When looking for commercial office space to lease, you will come across the terms “Rentable Square Footage” and “Usable Square Footage.”
It’s important to understand the difference between the two, as they can have a big impact on your business. Amount of space is one of the most important factors in a commercial lease, so you want to make sure you are getting what you need and not paying for more (or less) than that.
To put it simply, Rentable Square Footage (RSF) is the total amount of space that you will be renting i.e., paying for, while Usable Square Footage (USF) is the amount of space that you will be able to use1.
Rentable Square Footage
The industry standard method for measuring office space is called the BOMA Measurement Standard (ANSI/BOMA Z65.1-2017). According to this standard, rentable square footage includes not only the usable square footage of an office suite, but also a proportionate share of the entire office building’s common areas2.
These common areas can include things like hallways, restrooms, stairwells, lobbies, and HVAC closets.
Usable Square Footage
The usable square footage is the amount of space within an office suite available for the exclusive use of the tenant and excludes all common areas. The usable square footage is usually less than the rentable square footage.
Load Factor or Common Area Factor
The load factor (also known as the Common Area Factor or sometimes Core Factor) is used to calculate the rentable square footage from the building’s gross square footage.
The load factor is expressed as a percentage and is calculated by dividing the rentable square footage by the building’s useable square footage3.
For example, if a building has 20,000 gross square feet and 17,500 useable square feet, then the common areas are 2,500 square feet.
The equation would work this way: 20,000 ÷ 17,500 = 1.14
Once the load factor is established (14% in this case) the amount of rentable square footage for each individual suite can be determined.
The equation would work this way: Tenant USF x Load Factor = Tenant RSF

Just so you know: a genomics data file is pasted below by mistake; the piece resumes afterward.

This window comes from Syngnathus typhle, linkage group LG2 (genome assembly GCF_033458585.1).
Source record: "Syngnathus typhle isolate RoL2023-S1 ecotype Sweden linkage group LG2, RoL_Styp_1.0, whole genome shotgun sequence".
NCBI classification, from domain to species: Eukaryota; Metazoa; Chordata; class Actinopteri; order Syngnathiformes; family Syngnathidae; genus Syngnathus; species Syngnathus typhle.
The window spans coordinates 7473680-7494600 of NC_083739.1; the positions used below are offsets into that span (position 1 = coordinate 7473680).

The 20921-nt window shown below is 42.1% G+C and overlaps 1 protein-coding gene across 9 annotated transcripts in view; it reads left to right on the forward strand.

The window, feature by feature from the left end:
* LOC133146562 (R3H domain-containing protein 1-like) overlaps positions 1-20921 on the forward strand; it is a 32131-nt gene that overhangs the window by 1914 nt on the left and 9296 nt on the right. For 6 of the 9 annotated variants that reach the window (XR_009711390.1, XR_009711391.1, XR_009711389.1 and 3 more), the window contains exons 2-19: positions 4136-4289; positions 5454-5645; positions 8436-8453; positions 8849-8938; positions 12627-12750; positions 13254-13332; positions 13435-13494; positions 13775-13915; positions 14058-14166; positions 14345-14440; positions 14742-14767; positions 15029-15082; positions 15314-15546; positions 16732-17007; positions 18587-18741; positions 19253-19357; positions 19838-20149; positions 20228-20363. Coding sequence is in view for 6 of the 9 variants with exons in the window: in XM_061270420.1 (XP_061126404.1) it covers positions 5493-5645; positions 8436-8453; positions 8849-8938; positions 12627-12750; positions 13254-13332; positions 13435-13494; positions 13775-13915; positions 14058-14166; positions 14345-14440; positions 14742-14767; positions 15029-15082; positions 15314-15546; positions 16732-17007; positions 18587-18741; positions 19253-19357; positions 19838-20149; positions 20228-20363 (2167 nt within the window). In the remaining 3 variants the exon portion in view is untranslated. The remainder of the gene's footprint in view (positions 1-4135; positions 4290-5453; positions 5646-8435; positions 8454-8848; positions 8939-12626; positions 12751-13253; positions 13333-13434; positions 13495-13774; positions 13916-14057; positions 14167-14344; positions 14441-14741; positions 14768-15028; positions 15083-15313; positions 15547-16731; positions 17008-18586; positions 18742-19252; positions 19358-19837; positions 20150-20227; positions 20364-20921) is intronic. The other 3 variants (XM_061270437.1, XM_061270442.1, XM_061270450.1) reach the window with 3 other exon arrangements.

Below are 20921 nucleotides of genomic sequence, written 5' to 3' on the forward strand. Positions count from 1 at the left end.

In this example, let’s say a tenant was interested in a 1,500 USF office suite at the building. Using the calculated load factor of 14% would have the following result:
210 SF (14% of 1,500) would be added to the suite’s USF, resulting in 1,710 RSF being used to calculate the base rental rate.
Reversing The Load Factor
The inverse of this example can also be helpful in deciding between leasing two comparable spaces.
Most commercial office listings share the RSF number, not the USF number. So, reversing the load factor equation can help you determine how much usable space you’re actually getting from what you’re paying for.
Say you’re torn between two similar 2,500 SF office suite listings. If each space is leasing for the same base rate, but one has a 1.14 load factor, and the other has a 1.25 load factor, you can quickly determine which of the 2,500 SF spaces provides more useable space for your business, and is a better value.
2,500 RSF ÷ 1.14 = 2,192.98 USF
2,500 RSF ÷ 1.25 = 2,000 USF
Knowing how to determine usable versus rentable square footage when looking at a commercial lease agreement will help make sure you’re getting what you need in terms of space for your business, without paying for too much space or receiving too little useable space.
Another option would be to work with a commercial real estate professional to help navigate the lease process and get answers to questions like these on your behalf.
First Capital Property Group would be glad to walk alongside you through your leasing process. If you’re looking for tenant representation in the Central Florida market, including Orlando, St. Cloud, Altamonte, Lake Nona, Maitland, and beyond contact our brokerage department at 407.872.0177.